And then it was just him being the little stubborn bold-headed child that I know so well. He wasn't moving and he was going to make himself known as the hundreds of people walked out he doors. So I explained to him that I would sit at the bottom steps on the bench and wait for him for when he was ready.

He was never ready.

Let me tell you when I say that kid doesn't give him, he sure as heck doesn't give him. I think this trait will take him far in life, but it sure wasn't helping the situation in that moment in time.

So here is where my dilemma came in as I sat on the bench thinking of what to do next. If I carried him to the car {tantrum and all}, I would be giving in to his demand and the only lesson learned by him is that in the future he just has to make the biggest scene ever and that would get me to do what he wanted. And that, well that, was not going to happen. And if I just let him stand there and cry, then we could be there for hours, and surely the police would be called for this public disturbance that my child was causing.

And so, I did what any good parent would do.

I stood behind him, and taught him how to walk like you do a baby who is taking their first steps. Held his arms and said "Okay little guy, let's walk."

And in between walking, there continued the screaming as well as swinging of the legs up in the air so that he could refuse to walk. But I tell you what, we made it. We made it to the car, and we had a long talk {I did the talking}. I explained that I loved him, that I'm not mad at him, but that he was going to be a big boy and walk when mama asks him to walk, and that would begin with our park date that we were heading to.

We went to the park, and he walked. We went to the store, and he walked. We went to preschool that following Monday, and he walked. Both drop-off and pick-up. Not a single fuss, no tears, and not even a single request. He walked, and he did it as though he was just as proud as he can be of himself.

And looking back on this day, I can honestly say that I had not a single regret in my parenting decision. I know I broke the attachment-parenting rules, all the nurturing mothers are probably cringing at the thought of this situation, and the experts and psychologists would say that I have ruined my child in one way or another, but yet, I have no regrets.

It would be easier for me to have just picked him up and carried him. It would have been easier to just wait this whole stage of wanting to be carried around out {it could go on for years}, and I know that eventually he would have outgrown it. But? I wold have been unhappy about it every step of the way. And I want my children to be a happy mother. And if I'm unhappy about a decision that experts say that I should be making for my children, and if it doesn't feel right to cater to them when I don't feel they need to be catered, then why would I do it. Are experts always right? Can one scenario be applied to all children? How certain are we about this life that we live?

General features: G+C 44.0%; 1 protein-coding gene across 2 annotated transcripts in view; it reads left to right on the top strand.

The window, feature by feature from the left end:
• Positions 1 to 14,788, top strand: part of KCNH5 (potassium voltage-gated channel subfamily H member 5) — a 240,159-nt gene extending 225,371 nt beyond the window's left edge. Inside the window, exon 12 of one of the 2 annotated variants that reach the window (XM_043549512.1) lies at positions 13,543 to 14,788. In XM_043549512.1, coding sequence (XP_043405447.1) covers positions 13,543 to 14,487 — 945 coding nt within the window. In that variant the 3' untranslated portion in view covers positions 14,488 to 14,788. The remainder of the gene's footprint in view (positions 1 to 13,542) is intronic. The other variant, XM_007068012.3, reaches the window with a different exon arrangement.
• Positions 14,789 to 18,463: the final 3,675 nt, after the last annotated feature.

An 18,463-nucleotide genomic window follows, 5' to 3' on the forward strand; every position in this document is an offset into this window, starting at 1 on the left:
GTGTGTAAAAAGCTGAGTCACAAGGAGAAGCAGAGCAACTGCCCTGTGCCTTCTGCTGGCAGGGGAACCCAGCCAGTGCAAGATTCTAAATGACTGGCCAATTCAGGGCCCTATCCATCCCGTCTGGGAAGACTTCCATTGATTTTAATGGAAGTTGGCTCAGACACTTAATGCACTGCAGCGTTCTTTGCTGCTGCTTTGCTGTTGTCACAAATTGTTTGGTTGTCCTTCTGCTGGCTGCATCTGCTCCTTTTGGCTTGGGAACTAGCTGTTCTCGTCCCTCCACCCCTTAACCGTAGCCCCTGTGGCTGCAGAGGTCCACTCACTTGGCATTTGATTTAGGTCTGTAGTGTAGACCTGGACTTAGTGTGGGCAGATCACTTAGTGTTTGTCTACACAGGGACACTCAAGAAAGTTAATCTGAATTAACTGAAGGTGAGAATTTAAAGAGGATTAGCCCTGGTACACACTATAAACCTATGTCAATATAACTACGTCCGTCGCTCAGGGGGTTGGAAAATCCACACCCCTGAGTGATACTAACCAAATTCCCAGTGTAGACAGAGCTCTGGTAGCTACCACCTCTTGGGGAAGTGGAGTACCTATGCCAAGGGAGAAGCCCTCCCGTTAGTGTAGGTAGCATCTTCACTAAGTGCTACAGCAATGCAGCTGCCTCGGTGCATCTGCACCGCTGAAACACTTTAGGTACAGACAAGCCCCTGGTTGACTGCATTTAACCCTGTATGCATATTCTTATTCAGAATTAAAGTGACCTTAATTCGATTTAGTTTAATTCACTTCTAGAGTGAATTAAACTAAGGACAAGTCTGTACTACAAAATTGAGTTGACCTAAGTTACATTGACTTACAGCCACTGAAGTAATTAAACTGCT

What does this all mean? It means that at times, in this whole parenting gig, there will be lessons learned that won't be easy {for neither of us}, and that we are in this thing together. Learning what works and what doesn't, what's easy or what's hard, and how to best make decisions out of love, not out of parenting books and articles.

So yes, there are lots of days where I have said or reacted in ways I wasn't proud of. Moments that made me reflect and moments that made me grow as a mother. Dare I say, moments that even made me a better mother. But I can tell you that for every not-so-good moment, there have been 100 great parenting moments to top it.

It's so easy for us to dwell on the bad, to question, and to have regret. But I tell you right now, no matter what we read online or in books, it's not nearly as powerful as what we hold as truth in our hearts.

1 comment:

  1. We constantly told my daughter that when she turned 3, she would have to walk like a big girl. She was into it... until it happened. But I'm getting pretty large, and carrying a lanky 3 year old (though still light and tiny) is hard on me. She throws her tantrums. It's hard because you just want to scoop them up. But I'll take the tantrum over this if it means she just wants to be held, and that later in life she trusts me and we have a good bond.